Jhumpa Lahiri, In Other Words
Not only is this book a pure love letter to Italy, it’s a love letter to the Italian language. I’m such a dedicated fan of all of Lahiri’s work—every line she writes is beautiful and crafted with care. But this time, Lahiri ups the stakes, writing a delicate, gorgeous memoir in Italian, which is not her native language. Here, Lahiri recounts how she fell hard for the country during a visit to Florence at age twenty-five, and later, with a sense of destiny, moved to Rome, becoming both compelled and determined to express herself in this new language. Her twenty-year love affair with Italian—which includes all of the passion, devotion, vulnerabilities, and private intimacies a love affair entails—is detailed in this stunning story of alienation, identity, and connection. You’ll find quiet, elegant descriptions of the sights and sounds of Florence and Rome, but even more, an immersion into an exquisite, romantic language that’s worthy of obsession.
Irving Stone, The Agony and the Ecstasy
The Agony and the Ecstasy is the first book that made me fall in love with Italy (and Renaissance art), before I ever went there. When I was in high school, my best friend recommended it, and it was already old then, and a jillion-pages long, filled with tiny words. But, wow, wow. It’s the unforgettable biographical novel of Michelangelo, set primarily in Florence and Rome. Read it and travel to hot palace courtyards and cool churches; small villages, and places where the mountains look snowy from marble dust. This is what genius looks like.
Ross King, Brunelleschi’s Dome
Fellow art history lovers won’t want to miss this slim volume about the Renaissance rivalry which resulted in one of the most spectacular achievements in engineering and art history: The creation of the dome of Santa Maria Del Fiore in Florence. (Yup, the one in all the photographs.) Sure, you get plagues, feuds, and the timeless bitchy backstabbing of creative people, but also fascinating facts, and an outright this-will-never-work architectural marvel. A lack of flying buttresses is surprisingly nail biting, too. After writing One Great Lie, a book full of manuscript restoration, ancient libraries, and the discovery of the feminist teen poets of the Renaissance, I also cannot wait to read King’s newest release, The Bookseller of Venice, about Vespasiano da Bisticci, “king of the world’s booksellers” during that fascinating time.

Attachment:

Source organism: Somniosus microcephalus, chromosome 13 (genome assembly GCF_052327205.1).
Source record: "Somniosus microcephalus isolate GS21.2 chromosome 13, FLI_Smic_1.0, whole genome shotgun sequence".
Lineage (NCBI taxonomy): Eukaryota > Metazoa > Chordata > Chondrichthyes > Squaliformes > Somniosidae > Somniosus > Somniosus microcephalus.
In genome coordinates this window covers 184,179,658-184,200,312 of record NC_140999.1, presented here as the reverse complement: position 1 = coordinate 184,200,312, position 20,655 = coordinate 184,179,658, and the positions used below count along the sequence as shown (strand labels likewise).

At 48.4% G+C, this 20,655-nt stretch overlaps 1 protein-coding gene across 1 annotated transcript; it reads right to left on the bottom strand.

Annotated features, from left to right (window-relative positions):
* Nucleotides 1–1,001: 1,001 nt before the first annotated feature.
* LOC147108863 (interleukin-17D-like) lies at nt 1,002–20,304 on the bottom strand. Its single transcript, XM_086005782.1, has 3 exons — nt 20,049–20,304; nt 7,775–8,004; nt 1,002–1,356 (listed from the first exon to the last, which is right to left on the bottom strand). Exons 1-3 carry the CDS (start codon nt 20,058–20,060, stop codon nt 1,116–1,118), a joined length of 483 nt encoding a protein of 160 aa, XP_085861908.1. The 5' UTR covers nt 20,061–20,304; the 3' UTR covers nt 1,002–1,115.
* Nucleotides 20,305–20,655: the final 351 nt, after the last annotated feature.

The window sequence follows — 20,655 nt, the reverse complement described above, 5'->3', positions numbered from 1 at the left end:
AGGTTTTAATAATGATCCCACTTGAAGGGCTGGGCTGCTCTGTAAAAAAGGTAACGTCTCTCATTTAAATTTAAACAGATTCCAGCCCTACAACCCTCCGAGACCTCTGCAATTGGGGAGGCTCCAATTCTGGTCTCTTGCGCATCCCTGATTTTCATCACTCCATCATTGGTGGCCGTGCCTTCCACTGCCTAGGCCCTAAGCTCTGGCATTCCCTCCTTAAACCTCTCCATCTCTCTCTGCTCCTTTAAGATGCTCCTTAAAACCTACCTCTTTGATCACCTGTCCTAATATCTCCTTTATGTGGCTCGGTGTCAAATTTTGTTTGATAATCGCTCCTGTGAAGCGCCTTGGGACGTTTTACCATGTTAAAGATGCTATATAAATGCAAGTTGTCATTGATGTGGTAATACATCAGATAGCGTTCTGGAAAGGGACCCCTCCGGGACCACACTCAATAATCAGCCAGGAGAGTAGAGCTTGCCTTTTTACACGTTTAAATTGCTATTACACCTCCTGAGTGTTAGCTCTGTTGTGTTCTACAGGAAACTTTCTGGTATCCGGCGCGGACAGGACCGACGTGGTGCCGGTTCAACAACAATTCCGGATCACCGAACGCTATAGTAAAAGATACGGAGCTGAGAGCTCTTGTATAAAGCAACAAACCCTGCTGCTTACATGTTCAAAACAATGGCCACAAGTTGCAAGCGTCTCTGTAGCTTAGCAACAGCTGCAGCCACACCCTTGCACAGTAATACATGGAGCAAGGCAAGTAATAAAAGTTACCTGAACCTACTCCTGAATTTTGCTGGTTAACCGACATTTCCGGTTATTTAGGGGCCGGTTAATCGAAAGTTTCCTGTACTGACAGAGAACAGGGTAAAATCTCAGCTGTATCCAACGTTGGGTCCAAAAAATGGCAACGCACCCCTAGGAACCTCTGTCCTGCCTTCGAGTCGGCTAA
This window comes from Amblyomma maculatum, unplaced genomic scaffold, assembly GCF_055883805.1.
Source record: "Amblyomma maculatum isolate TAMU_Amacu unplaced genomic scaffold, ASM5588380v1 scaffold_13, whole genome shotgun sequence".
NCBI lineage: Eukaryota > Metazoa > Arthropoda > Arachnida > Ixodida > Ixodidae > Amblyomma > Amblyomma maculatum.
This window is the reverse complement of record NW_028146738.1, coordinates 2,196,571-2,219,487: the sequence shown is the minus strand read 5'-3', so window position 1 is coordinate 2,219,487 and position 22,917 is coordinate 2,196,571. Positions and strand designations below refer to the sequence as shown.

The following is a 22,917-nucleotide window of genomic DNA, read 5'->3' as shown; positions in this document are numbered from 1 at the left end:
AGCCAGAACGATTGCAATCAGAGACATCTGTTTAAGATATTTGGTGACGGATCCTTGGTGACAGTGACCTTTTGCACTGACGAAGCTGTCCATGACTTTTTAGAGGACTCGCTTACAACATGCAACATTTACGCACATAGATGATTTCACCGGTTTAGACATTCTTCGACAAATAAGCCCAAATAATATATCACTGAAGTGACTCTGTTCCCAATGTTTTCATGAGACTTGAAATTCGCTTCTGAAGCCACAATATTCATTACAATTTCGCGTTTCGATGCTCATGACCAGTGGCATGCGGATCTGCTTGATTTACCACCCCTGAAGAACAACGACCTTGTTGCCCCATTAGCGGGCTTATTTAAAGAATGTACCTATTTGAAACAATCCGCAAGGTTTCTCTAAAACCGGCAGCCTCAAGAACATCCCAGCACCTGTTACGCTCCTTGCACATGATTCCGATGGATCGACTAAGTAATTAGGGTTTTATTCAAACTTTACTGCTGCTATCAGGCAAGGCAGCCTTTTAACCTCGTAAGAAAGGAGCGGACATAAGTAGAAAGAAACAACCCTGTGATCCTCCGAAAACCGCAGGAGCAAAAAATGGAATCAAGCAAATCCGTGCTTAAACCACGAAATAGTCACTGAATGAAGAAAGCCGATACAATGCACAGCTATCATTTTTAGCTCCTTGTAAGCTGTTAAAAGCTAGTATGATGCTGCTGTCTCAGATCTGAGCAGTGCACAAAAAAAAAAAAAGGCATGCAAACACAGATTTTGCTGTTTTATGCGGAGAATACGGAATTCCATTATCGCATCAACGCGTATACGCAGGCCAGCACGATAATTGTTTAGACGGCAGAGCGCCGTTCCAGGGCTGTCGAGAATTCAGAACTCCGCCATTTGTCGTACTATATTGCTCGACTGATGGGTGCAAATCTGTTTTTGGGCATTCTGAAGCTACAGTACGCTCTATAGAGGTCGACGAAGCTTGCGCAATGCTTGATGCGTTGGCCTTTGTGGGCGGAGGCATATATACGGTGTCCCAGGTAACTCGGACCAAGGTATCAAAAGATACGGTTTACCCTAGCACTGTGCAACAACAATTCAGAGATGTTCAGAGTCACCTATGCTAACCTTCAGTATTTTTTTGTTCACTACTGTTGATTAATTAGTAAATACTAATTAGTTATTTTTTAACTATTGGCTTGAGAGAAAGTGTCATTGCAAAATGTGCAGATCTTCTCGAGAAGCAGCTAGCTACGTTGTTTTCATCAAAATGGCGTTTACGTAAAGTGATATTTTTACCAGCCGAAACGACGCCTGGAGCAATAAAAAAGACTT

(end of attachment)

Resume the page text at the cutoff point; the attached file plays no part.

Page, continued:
Elena Ferrante, The Neapolitan Novels
If you’re only familiar with Ferrante’s work through HBO’s, My Brilliant Friend (named for the first book in this four-part series), here’s a reminder that the book is always better than the movie, even when the movie is excellent. This series follows the friendship of two Neapolitan friends, Elena and Lila, from childhood into adulthood. They’re sweeping novels, ones that will scoop you up and plunk you down right into the gritty streets of Naples, and then out to the nearby islands for a vacation. I read My Brilliant Friend while on a Playa del Carmen beach, and, at some moments, each felt as real as the other. And while all of the books feature unforgettable locales, The Story of a New Name, book two, includes a brutal honeymoon to the romantic and picturesque Amalfi Coast. Armchair travelers who dream of blue water and rugged cliffs will want to stay at that bougainvillea-draped hotel perched above the Mediterranean Sea—alone.
Tembi Locke, From Scratch: A Memoir of Love, Sicily, and Finding Home
(Simon & Schuster)